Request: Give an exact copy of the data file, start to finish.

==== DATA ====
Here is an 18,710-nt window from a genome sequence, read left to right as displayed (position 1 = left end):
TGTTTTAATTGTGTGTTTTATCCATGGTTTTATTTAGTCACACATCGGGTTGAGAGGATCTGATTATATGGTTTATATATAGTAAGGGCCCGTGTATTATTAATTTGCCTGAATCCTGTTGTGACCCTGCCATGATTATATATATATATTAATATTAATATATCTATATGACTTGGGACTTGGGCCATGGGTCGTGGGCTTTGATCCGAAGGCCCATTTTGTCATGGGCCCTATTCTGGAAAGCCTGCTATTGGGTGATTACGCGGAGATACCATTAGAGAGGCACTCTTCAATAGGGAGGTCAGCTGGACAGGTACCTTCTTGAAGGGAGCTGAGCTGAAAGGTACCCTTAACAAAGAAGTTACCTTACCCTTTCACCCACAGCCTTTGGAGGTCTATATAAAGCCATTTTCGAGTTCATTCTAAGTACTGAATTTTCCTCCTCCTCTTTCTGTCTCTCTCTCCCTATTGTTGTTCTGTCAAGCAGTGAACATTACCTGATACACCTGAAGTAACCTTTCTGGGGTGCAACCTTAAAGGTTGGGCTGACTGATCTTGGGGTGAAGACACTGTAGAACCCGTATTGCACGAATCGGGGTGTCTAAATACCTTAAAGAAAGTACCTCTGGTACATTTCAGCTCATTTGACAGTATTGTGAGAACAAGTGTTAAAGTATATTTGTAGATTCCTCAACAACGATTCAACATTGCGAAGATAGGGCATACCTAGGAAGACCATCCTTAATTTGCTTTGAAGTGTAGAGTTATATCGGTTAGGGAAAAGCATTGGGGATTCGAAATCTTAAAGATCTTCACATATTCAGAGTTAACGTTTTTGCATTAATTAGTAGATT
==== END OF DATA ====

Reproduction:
Here is an 18,710-nt window from a genome sequence, read left to right as displayed (position 1 = left end):
TGTTTTAATTGTGTGTTTTATCCATGGTTTTATTTAGTCACACATCGGGTTGAGAGGATCTGATTATATGGTTTATATATAGTAAGGGCCCGTGTATTATTAATTTGCCTGAATCCTGTTGTGACCCTGCCATGATTATATATATATATTAATATTAATATATCTATATGACTTGGGACTTGGGCCATGGGTCGTGGGCTTTGATCCGAAGGCCCATTTTGTCATGGGCCCTATTCTGGAAAGCCTGCTATTGGGTGATTACGCGGAGATACCATTAGAGAGGCACTCTTCAATAGGGAGGTCAGCTGGACAGGTACCTTCTTGAAGGGAGCTGAGCTGAAAGGTACCCTTAACAAAGAAGTTACCTTACCCTTTCACCCACAGCCTTTGGAGGTCTATATAAAGCCATTTTCGAGTTCATTCTAAGTACTGAATTTTCCTCCTCCTCTTTCTGTCTCTCTCTCCCTATTGTTGTTCTGTCAAGCAGTGAACATTACCTGATACACCTGAAGTAACCTTTCTGGGGTGCAACCTTAAAGGTTGGGCTGACTGATCTTGGGGTGAAGACACTGTAGAACCCGTATTGCACGAATCGGGGTGTCTAAATACCTTAAAGAAAGTACCTCTGGTACATTTCAGCTCATTTGACAGTATTGTGAGAACAAGTGTTAAAGTATATTTGTAGATTCCTCAACAACGATTCAACATTGCGAAGATAGGGCATACCTAGGAAGACCATCCTTAATTTGCTTTGAAGTGTAGAGTTATATCGGTTAGGGAAAAGCATTGGGGATTCGAAATCTTAAAGATCTTCACATATTCAGAGTTAACGTTTTTGCATTAATTAGTAGATT